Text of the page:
1. Every human I have met are mortal
  2. The best explanation or inference is that all humans are mortal
  3. Therefore, all humans are mortal

A combination of inductive (statistical) and abductive (inference to the best explanation) are the forms of logic that are best used to argue for belief in God.

The premises or reasons that support the conclusion must relate to each other, and the conclusion, and the conclusion must follow from the premises as they do above. A flawed or invalid argument is as follows;

  • All humans are mortal
  • Christian’s believe in God
  • if God exists, he is not mortal

These statements though true do not constitute a valid argument. The conclusion does not follow from (has no relation to) the premises. Also, the second premise is not related to the first. The argument is illogical and not to be believed.




  •  a previous statement or proposition from which another is inferred or follows as a conclusion.
“if the premise is true, then the conclusion must be true.”
  •  a view or judgment formed about something, not necessarily based on fact or knowledge.

OK, let’s dig into the posters reasons for not believing God exists, and assess the reasoning that support his conclusion. But before we do that, I want to look at his opening statements regarding

  • Most (All?) religions
  • Most (All?) religious morality causes appalling behaviour
  • The world would be better off without God

By stating “most” and not “all”, the writer leaves the possibility open that there are some religions that are in fact beneficial to society. For his statements to be persuasive, the following must be true.

  1. Most [all?] religions must be equally and inherently bad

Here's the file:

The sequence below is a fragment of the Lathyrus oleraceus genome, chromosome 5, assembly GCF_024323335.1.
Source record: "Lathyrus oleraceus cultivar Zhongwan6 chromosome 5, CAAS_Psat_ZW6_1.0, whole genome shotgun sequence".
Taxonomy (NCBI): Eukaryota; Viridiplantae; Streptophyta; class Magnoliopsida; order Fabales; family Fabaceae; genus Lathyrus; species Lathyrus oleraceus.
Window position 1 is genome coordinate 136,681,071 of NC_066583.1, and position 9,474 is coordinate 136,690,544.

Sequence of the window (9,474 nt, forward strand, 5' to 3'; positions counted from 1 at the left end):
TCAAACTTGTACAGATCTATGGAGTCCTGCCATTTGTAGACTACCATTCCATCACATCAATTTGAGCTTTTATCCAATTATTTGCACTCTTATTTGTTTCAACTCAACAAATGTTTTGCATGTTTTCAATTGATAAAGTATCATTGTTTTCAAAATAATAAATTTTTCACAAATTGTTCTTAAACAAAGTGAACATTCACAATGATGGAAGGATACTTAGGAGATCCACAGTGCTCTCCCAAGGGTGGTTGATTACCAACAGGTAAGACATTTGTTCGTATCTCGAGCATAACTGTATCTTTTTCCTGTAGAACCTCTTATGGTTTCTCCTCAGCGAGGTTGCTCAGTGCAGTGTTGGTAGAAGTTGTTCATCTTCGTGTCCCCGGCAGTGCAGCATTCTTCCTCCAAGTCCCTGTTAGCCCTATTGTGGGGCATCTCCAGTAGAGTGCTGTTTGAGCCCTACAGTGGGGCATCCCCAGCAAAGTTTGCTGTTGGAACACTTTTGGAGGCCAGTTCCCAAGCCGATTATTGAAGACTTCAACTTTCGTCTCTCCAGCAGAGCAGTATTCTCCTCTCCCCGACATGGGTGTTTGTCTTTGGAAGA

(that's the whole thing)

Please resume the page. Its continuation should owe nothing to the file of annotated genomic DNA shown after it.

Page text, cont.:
2. Most [all?] religions must make people do appalling things
  3. The writer must offer his, or other’s expertise on every world religion
  4. The writer’s personal morality is the true measure of what is right
  5. Morality exists apart from God, and is not built into every being whether they heed to it or not.

The first two statements are demonstrably false. One need only to contrast the Buddhist first and most important precept is the precept to refrain from destroying living creature. Or the Hindu/Jain doctrine of ahimsa (non-harming), with the religious zealot who believes his god will reward him for throwing non conformists off of rooftops, or blowing themselves up along with unbelievers. Then consider the contribution Christianity has made to the founding of modern science, hospitals and university education.

The forth statement is simply a subjective assertion. Let look at his five best reasons not to believe in God.


His Reasons;

  1. There is No Evidence for God
  2. Belief in God is Illogical
  3. Evil and Suffering Negates the Existence of God
  4. We Don’t Need God
  5. Life is Better Without God

Are these some of the reasons you also may not believe God exists? Over my next several posts, I will delve further into the writers reasoning not to believe in God and provide reasons why his arguments are invalid as well as offer reason why belief in God is more reasonable.

my hope and goal is that the belief in God, and the religions that underpin it, are wiped from the face the earth. [“five Best Reasons Not to Believe in God”]

I too share the hope that reason and logic may cause someone to rethink their position on God’s existence.

The writer’s opening objection is the claim that there is no evidence in support for the existence of God, and he is quite emphatic.

Fact: no-one has ever presented one iota of persuasive evidence that there is a God.

Is this in fact a true statement? Does stating the claim is a fact, make it so? In the next post we will see if there is more substance than assertion to his argument.

If you enjoy or find this content interesting, please comment below, hit the “LIKE”button, and the “SUBSCRIBE” button so you will be notified of new posts.

Thank you,

Robert J.